Workplace dress codes brought to heel by Australia’s discrimination laws
Via The Sydney Morning Herald : Forcing a female employee to wear high heels or imposing any other gender-specific dress codes at work could breach Australia’s discrimination laws, experts have warned.
A case in London this week has gained global attention and raised legal questions, after a 27-year-old receptionist complained she was sent home from work for refusing to wear high-heeled shoes. She had turned up for a temporary job as a receptionist and greeter, a role that required her to walk all day.
Legal experts in Australia said enforcing a dress code for female employees to wear high heels risked violating state and federal equal opportunity legislation, and could land employers in strife.
“An employer can set a standard of dress in the workplace as part of a reasonable and lawful direction; for instance, requiring someone to wear high-quality business attire,” Herbert Smith Freehills employment partner Tony Wood said.
“But a problem arises if an employer identifies a gender-specific requirement … so, in this situation, directing females to wear high heels would seem to be offensive to most of Australia’s anti-discrimination legislation.”
And it may not only be women who could claim gender discrimination over employer-dictated clothing standards.
In a previous case in the United Kingdom, a male employee won the right not to have to wear a tie to work after arguing at an industrial tribunal that it amounted to discrimination. His claim was upheld because it was determined that women in his workplace were not subjected to the same rigorous dress rules.
Australia’s Human Rights Commission advises employers that rules regarding workplace attire could be discriminatory if they single out certain employees for different treatment because of their background, personal characteristics or gender.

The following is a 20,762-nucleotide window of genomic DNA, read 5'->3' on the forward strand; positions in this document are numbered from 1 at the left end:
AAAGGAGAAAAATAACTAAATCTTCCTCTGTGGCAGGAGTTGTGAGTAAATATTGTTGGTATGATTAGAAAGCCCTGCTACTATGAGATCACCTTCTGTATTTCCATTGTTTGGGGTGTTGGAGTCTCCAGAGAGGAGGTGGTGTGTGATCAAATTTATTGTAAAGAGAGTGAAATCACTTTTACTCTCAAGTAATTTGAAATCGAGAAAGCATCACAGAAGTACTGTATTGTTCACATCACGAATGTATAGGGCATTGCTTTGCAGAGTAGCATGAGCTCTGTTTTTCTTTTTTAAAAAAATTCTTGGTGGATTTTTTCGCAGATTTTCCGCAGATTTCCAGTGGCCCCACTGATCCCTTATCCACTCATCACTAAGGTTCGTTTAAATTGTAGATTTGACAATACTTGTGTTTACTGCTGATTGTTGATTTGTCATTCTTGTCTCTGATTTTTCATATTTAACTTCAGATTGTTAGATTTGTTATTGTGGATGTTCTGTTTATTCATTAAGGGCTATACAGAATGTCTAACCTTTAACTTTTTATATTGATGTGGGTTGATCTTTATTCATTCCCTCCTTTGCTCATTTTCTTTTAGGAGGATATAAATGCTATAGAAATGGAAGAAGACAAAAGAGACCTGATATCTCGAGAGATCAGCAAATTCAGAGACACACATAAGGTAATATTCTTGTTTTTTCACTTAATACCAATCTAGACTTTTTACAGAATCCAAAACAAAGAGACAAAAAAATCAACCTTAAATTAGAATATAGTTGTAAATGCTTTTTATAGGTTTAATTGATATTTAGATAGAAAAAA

Kerryn Tredwell, a partner at law firm Hall & Wilcox, said employers in the UK and Australia had the right to direct employees about what is and is not appropriate work attire, “but it has to be reasonable”.
She said dress codes could result in discrimination claims if an employee was treated “less favourably” than a colleague of the opposite sex as a result.
“It is only where the dress code could result in some disadvantage… on the grounds of sex discrimination, or if it’s disability discrimination,” she said.
Ms Tredwell said the female receptionist’s employer could argue there was no less-favourable treatment because there is no male equivalent for high heels and “society appreciates there are different dress conventions for me and women”.
But if being required to walk around in high heels all day risked aggravating a condition, such as a foot or knee injury, the woman “could potentially have a disability discrimination claim”, she said.
Maurice Blackburn’s Alex Grayson said the UK case highlighted that discrimination was still rife in the workplace.
“Sending someone home because they are not willing to wear high heels would definitely be discrimination … the detriment is removing them from work and they could have a good unfair dismissal claim,” she said.
“We aren’t in the 1950s anymore and women shouldn’t be required to wear high heels in the workplace.”
Source : co
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